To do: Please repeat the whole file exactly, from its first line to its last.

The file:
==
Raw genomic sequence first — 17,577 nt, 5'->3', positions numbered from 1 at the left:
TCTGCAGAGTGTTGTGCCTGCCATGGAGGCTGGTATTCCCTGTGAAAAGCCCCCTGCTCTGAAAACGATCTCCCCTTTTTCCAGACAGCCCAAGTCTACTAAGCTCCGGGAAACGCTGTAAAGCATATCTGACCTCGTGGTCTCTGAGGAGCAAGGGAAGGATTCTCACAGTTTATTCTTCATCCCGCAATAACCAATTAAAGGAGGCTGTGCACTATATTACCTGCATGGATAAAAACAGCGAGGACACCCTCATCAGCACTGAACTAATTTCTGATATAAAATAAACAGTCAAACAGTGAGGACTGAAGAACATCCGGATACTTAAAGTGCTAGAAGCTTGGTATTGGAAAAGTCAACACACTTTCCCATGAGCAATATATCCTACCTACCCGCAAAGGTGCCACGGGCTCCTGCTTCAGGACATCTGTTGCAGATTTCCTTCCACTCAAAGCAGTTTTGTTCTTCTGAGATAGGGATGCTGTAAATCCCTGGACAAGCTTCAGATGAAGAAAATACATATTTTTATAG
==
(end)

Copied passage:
Raw genomic sequence first — 17,577 nt, 5'->3', positions numbered from 1 at the left:
TCTGCAGAGTGTTGTGCCTGCCATGGAGGCTGGTATTCCCTGTGAAAAGCCCCCTGCTCTGAAAACGATCTCCCCTTTTTCCAGACAGCCCAAGTCTACTAAGCTCCGGGAAACGCTGTAAAGCATATCTGACCTCGTGGTCTCTGAGGAGCAAGGGAAGGATTCTCACAGTTTATTCTTCATCCCGCAATAACCAATTAAAGGAGGCTGTGCACTATATTACCTGCATGGATAAAAACAGCGAGGACACCCTCATCAGCACTGAACTAATTTCTGATATAAAATAAACAGTCAAACAGTGAGGACTGAAGAACATCCGGATACTTAAAGTGCTAGAAGCTTGGTATTGGAAAAGTCAACACACTTTCCCATGAGCAATATATCCTACCTACCCGCAAAGGTGCCACGGGCTCCTGCTTCAGGACATCTGTTGCAGATTTCCTTCCACTCAAAGCAGTTTTGTTCTTCTGAGATAGGGATGCTGTAAATCCCTGGACAAGCTTCAGATGAAGAAAATACATATTTTTATAG